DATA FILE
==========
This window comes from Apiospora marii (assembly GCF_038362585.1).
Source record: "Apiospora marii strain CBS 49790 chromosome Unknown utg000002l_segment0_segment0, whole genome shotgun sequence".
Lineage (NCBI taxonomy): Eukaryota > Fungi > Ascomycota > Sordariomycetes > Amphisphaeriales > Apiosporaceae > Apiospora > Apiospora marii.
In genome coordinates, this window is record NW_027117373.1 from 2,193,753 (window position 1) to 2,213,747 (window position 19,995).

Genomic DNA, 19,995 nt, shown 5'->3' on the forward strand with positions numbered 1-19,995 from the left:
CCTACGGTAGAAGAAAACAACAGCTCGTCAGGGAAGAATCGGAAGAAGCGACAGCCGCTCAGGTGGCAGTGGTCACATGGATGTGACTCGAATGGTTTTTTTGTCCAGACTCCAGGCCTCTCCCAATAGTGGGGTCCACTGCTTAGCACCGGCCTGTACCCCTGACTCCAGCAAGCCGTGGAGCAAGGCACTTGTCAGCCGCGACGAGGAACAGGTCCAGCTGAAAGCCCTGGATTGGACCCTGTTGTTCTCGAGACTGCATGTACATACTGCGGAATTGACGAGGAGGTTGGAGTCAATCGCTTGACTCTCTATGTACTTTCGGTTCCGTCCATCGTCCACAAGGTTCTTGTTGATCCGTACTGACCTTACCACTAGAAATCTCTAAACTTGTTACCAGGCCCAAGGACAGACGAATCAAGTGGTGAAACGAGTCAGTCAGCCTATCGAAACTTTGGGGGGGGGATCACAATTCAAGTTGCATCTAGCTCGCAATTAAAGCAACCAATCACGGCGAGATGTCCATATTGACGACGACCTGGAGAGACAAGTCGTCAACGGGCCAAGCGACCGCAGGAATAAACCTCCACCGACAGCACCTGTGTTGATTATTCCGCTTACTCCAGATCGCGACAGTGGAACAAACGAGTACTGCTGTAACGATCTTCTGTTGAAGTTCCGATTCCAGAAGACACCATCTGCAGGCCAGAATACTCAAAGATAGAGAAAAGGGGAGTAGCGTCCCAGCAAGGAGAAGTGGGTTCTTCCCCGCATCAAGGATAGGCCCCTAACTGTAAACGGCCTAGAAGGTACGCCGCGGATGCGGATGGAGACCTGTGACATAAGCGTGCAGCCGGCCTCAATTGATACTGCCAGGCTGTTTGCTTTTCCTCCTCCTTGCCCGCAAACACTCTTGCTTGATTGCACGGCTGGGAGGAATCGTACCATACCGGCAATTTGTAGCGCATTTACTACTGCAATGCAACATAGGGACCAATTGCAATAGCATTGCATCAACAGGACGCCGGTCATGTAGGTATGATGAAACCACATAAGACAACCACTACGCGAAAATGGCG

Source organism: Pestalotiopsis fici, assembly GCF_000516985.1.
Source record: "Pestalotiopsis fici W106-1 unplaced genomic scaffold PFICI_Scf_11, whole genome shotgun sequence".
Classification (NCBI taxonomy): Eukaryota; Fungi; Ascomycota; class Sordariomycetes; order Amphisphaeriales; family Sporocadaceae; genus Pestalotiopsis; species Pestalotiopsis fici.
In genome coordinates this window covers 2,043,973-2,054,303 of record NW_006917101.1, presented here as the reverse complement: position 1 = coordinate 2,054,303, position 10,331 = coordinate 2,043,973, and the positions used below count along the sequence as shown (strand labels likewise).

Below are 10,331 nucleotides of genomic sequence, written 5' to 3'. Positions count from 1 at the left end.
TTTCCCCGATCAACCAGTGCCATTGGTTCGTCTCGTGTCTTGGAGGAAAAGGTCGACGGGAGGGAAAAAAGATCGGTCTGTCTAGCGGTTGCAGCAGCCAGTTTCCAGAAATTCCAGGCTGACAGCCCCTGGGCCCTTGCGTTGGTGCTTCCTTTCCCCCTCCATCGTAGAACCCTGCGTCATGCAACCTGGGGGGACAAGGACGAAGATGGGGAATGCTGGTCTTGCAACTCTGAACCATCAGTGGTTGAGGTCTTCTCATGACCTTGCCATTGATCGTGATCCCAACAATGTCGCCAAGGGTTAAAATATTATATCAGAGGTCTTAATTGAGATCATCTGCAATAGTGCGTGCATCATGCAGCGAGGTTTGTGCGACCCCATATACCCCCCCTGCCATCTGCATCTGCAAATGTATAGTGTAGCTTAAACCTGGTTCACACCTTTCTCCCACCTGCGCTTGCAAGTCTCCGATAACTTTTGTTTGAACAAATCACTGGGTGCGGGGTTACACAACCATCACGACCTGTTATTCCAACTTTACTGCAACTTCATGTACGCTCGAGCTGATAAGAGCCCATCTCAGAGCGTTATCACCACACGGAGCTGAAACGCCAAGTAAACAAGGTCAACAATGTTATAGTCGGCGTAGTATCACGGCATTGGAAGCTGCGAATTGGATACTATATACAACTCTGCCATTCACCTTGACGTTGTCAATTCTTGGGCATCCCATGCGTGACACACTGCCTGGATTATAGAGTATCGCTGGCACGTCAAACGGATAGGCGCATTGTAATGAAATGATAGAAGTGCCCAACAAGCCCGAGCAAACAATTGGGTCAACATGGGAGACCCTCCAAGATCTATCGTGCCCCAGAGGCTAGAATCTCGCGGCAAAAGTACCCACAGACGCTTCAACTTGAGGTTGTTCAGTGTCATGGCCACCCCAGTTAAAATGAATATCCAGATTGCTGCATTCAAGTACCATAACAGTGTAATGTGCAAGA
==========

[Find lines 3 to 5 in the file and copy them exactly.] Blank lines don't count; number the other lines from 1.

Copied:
Lineage (NCBI taxonomy): Eukaryota > Fungi > Ascomycota > Sordariomycetes > Amphisphaeriales > Apiosporaceae > Apiospora > Apiospora marii.
In genome coordinates, this window is record NW_027117373.1 from 2,193,753 (window position 1) to 2,213,747 (window position 19,995).

Genomic DNA, 19,995 nt, shown 5'->3' on the forward strand with positions numbered 1-19,995 from the left: